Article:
In the seemingly endless quest to find the ideal small-office printer, I've been spending some time with HP's £99 OfficeJet 5740.
Setting up was relatively quick and easy, with the printer wrapped in a plastic bag with handles that made it easy to get out its box. It's a typical networked all-in-one, with an Ethernet port, wireless connectivity and a built-in scanner. A colour touch-screen gives quick access to management features, along with details of ink usage and links to HP's web apps.
The bundled software includes HP's Printer Assistant, which is somewhat reminiscent of the old Windows 7 Device Center. It brings together various printer functions and their supporting software in one interface. While it's possible to criticise its design (especially the very GeoCities choice of fonts), it's actually a useful tool -- especially as it solves one of the old networked all-in-one problems: triggering scans.
The biggest issue with HP's printer tools is its website, which isn't being kept up to date or in sync with printer software. Follow the link for mobile printing, for example, and you're taken to a broken page with links that don't work. It's a poor experience, and one that belies the underlying quality of the printer -- letting down good hardware by failing to maintain its web presence. HP's problems here should be a warning to anyone building web-connected devices: you need to keep the web side of the service up to date for the life of the device.
Support for Apple's AirPrint protocol makes it easy to quickly print to the 5740 from an iPad or iPhone. I had no trouble printing from my iPad Mini: it found the HP printer quickly and the resulting prints were clear and readable. Android devices can use Google's built-in printing tools as well, and there's also support for HP's own Wireless Direct print, which lets you print without connecting to a wi-fi network -- and if your phone supports NFC, it can use that to quickly pair with the printer.
Perhaps the biggest drawback with the OfficeJet 5740 are its web-connected features. I get enough spam via email that I don't really want my printer to deliver a crossword every day or a weekly delivery of coupons. For most users, HP's Print Apps are going to be an inconvenience that you'll turn off as soon as you start setting up your printer. If you don't, they'll be a waste of paper and ink. Print Apps are a sign of HP trying to find new ways of making money from printers -- extending the service model that means low-cost initial hardware purchases and an ongoing revenue from ink cartridges. It's an interesting experiment, and one that's unlikely to be successful.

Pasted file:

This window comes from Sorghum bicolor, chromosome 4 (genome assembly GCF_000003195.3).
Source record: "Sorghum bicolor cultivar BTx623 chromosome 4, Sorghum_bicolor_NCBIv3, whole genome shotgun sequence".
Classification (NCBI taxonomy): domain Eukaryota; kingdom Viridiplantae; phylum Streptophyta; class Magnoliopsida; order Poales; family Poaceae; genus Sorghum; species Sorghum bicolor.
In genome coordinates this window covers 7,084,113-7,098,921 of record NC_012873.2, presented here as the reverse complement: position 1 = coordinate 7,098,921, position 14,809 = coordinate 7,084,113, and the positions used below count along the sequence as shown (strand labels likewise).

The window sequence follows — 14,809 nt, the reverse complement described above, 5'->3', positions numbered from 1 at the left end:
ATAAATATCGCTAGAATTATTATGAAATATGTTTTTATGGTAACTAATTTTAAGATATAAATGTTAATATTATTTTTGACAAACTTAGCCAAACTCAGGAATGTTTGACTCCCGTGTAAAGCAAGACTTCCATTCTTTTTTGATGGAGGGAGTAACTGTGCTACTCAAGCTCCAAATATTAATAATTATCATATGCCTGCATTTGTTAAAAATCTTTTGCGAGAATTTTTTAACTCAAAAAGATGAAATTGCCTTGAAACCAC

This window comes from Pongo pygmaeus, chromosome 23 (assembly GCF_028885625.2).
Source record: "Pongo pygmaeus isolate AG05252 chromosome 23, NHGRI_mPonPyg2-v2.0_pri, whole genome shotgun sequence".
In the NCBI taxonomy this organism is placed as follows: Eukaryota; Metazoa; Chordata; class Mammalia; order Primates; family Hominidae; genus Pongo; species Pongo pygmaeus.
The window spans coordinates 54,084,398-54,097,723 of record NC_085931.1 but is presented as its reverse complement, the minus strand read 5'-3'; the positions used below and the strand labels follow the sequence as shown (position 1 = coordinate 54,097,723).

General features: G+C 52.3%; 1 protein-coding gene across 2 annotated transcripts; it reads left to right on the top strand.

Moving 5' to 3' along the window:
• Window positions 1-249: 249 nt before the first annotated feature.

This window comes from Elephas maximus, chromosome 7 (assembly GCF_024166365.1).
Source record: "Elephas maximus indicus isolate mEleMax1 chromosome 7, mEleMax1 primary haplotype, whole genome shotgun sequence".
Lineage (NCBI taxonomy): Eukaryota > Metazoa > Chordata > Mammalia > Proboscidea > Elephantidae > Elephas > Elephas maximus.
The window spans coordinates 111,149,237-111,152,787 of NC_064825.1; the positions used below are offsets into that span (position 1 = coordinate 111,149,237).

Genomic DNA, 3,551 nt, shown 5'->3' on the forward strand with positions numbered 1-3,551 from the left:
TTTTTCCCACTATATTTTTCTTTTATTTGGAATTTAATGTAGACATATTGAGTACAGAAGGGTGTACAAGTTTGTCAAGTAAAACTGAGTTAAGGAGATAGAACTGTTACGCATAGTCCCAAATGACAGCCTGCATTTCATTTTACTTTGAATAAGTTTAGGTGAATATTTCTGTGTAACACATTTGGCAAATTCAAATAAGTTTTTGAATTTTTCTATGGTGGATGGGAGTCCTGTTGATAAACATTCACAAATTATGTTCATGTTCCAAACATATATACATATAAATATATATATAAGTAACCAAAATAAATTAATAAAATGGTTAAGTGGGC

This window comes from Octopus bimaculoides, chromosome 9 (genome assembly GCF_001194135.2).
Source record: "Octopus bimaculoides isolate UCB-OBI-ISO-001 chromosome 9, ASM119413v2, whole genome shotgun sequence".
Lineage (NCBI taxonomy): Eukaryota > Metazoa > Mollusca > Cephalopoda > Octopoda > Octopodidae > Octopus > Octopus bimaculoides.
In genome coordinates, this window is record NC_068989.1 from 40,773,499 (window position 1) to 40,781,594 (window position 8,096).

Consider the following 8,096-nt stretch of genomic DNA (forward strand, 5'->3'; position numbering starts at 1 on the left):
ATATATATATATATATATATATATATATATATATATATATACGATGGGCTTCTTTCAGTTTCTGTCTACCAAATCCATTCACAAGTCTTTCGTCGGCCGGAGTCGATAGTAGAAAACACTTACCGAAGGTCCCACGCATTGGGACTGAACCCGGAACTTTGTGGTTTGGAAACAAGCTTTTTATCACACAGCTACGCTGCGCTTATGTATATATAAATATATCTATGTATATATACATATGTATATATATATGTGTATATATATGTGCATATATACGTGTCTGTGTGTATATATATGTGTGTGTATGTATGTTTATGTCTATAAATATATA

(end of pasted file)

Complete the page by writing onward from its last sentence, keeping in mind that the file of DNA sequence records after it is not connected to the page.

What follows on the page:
Another relatively new service is HP's Instant Ink subscription service. This makes more sense, using the sensors in the printer and cartridges to order new cartridges so that they arrive before the current set run out. It's an interesting approach that potentially will save money, although you'll need to factor your actual usage versus the monthly subscription fee.
So how well does it print?
It's hard to criticise the OfficeJet 5740's printing, as you know what you're getting with HP printers. As always, HP's inkjets are solid workhorses, and the 5740's double-sided print engine is quick and clear, saving paper and with no bleed-through on standard inkjet paper. Photo-printing works well, with good clear images (good enough to give to my brother!). Scanning quality is good too, and most of the OCR issues I had were down to an old copy of Abby FineReader I was using.
HP has done a good job with the OfficeJet 5740. Its combination of tools and software is good, and it works well as a simple network printer for a one- or two-person office. I'm less happy about the amount of foistware, especially the Printables service; so be careful to avoid installing toolbars and subscribing to print services during setup.
There's just one aspect of the 5740 I didn't test: its fax capabilities. But then, who sends faxes these days?